We receive compensation from the providers of the services and products featured on this website. This impacts the offers’ positioning, rating & scoring. Advertising Disclosure

Hannah Kingston

Jul 06, 20227 min read

What Do Gynecologists Do?


If you’re a woman, you probably know that you need to visit your gynecologist regularly. But have you ever wondered what a gynecologist does, exactly?

What is a gynecologist, and why is it important to visit one regularly? Keep reading to find out.

What does a gynecologist check for?

A gynecologist is a doctor who specializes in women’s reproductive health. The majority of gynecologists are also obstetricians, who specialize in pregnancy and childbirth care. That’s why you’ll often see these physicians referred to as OB-GYNs.

Gynecologist check ups are important because they can detect the signs of many different conditions — such as STDs — in their early stages, allowing you to get treatment before the problem progresses and causes complications. But gynecologists don’t just treat STDs. According to Johns Hopkins Medicine, there are certain things that you should always discuss with your gynecological doctor, including:

  • Painful periods
  • Vaginal odor or abnormal discharge
  • Genital swelling, bumps, or growths
  • Discomfort during or after sex
  • Concerns about your sexual history
  • Urinary or fecal leakage
  • Low libido

Gynecologists diagnose and treat a wide range of conditions that can affect your reproductive system. According to the National Association for Continence, these include:

  • Pregnancy
  • Childbirth
  • Fertility problems
  • STDs
  • Prolapse
  • Menopause symptoms
  • Polyps and fibroids
  • Gynecologic disorders
  • Gynecologic cancers
  • Some causes of incontinence

When should I start going to the gynecologist?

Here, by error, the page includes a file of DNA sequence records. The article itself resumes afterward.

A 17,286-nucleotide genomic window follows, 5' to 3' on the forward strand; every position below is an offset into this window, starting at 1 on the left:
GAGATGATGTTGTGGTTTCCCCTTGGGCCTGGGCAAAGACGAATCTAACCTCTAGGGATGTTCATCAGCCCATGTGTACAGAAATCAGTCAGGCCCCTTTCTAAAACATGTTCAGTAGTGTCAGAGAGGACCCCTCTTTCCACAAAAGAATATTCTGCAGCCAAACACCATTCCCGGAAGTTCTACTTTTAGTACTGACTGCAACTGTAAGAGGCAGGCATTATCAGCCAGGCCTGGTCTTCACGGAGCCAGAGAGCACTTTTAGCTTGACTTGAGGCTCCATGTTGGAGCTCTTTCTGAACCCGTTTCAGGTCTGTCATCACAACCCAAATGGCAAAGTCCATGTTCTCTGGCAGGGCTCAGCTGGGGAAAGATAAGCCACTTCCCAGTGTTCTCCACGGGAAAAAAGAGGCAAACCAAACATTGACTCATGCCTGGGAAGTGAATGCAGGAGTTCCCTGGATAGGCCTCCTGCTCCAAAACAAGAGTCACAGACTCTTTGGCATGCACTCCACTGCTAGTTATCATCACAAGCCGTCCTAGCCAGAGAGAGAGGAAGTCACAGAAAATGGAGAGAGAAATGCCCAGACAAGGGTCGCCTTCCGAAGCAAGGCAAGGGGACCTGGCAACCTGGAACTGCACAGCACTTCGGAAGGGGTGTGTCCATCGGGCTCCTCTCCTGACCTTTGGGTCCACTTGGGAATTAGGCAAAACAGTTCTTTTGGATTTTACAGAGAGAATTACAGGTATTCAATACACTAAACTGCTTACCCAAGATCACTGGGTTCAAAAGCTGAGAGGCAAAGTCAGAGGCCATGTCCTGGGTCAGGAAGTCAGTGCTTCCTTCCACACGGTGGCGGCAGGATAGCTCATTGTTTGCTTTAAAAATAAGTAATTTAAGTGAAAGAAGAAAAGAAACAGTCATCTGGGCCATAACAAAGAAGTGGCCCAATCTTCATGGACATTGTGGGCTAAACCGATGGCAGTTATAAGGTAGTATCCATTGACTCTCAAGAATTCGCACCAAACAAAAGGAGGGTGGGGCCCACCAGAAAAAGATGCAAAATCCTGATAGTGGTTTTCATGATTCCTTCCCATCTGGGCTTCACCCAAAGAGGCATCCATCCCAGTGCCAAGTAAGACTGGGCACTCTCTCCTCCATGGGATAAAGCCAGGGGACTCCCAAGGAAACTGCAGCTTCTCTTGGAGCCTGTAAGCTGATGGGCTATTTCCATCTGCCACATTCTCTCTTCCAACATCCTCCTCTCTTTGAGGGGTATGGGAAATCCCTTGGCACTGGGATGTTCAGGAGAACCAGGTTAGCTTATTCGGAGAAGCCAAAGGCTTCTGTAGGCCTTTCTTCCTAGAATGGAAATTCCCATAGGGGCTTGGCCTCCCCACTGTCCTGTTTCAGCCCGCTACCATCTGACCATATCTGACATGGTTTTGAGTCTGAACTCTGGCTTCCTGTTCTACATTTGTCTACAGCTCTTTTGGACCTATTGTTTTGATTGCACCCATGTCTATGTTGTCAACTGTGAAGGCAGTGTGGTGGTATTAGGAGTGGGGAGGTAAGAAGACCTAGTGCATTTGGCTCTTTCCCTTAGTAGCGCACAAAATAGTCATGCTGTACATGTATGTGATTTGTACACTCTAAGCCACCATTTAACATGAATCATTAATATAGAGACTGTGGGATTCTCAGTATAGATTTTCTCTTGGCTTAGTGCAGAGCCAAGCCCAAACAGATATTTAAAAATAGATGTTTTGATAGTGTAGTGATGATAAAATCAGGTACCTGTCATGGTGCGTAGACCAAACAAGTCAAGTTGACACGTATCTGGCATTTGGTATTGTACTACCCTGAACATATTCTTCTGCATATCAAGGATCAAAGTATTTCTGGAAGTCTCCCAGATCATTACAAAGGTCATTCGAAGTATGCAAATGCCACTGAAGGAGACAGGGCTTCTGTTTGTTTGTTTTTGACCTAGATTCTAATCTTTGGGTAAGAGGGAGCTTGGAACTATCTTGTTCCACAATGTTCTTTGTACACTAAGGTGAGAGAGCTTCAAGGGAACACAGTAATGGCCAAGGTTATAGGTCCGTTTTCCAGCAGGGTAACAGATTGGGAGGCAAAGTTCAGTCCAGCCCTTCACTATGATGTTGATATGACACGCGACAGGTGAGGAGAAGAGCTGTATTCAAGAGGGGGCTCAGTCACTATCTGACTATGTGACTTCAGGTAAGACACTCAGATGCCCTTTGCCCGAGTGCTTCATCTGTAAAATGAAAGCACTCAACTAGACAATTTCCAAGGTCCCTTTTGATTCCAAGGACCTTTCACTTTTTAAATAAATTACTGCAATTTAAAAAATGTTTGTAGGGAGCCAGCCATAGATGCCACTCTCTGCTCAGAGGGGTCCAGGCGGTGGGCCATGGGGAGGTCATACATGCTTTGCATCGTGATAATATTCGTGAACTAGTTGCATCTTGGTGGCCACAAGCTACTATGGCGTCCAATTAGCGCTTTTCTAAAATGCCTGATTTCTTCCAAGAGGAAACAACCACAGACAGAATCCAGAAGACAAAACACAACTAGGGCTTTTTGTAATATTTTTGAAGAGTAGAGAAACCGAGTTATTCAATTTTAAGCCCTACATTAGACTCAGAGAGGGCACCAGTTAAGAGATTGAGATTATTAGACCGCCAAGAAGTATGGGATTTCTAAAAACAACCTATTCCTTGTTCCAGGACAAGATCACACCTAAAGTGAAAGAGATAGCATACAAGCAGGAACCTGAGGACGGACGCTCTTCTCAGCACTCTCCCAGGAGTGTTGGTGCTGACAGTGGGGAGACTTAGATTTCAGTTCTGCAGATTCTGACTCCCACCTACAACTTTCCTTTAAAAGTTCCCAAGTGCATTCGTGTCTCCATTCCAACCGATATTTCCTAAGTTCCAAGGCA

The timing of your first gynecological check will depend on different factors. According to the Mayo Clinic Health System, a female between the ages of 11 to 18 can typically see a family physician or pediatrician, but there are certain instances in which a gynecological visit may be advised, including:

  • Delayed puberty (when there’s no breast tissue development by the age of 14) or delayed first period (when there’s no menstrual cycle by the age of 16)
  • Inability to wear a tampon comfortably
  • Painful periods that interfere with your daily activities
  • Concerns about sexual and reproductive health
  • Contraceptive needs

According to University of Michigan Health once you turn 21 years old, regardless of your sexual history. 

How often are you supposed to go to the gynecologist?

If you’re a female aged 21 to 29 years old, you should be seeing your gynecologist at least once a year. Your doctor could recommend additional visits if you require them. Once you’re 30 years old, you may switch to every-other-year gynecology consultations.

There are different places where you can find a gynecologist, including local clinics, hospitals, private practices, and even university health centers.

Regular gynecological check-ups are necessary to maintain your reproductive health. Another important step is to practice safe sex.


7 Things You Should Always Discuss with Your Gynecologist - hopkinsmedicine.org


When should a female start seeing a gynecologist? - mayoclinichealthsystem.org

When and Why a Teen Should Start Seeing a Gynecologist - healthblog.uofmhealth.org

More from the Health and_Wellness category

Signs of infertility | Do STDs cause infertility?
Signs of infertility, do they actually exist? Do STDs cause infertility? Let’s discuss how having a sexually transmitted infection may affect your fertility.
Mar 25, 2022

Hannah Kingston

7 min read

Full Guide to LetsGetChecked Tests
We talk you through the most popular LetsGetChecked tests on offer so you know exactly what to expect ahead of making a purchase and taking a test.
Mar 25, 2022

Hannah Kingston

7 min read

Where does LetsGetChecked Deliver?
Where does LetsGetChecked deliver? Today, we talk you through LetsGetChecked's delivery locations as well as how the service differs between the United States, Ireland, the United Kingdom and Canada.
Mar 25, 2022

Hannah Kingston

7 min read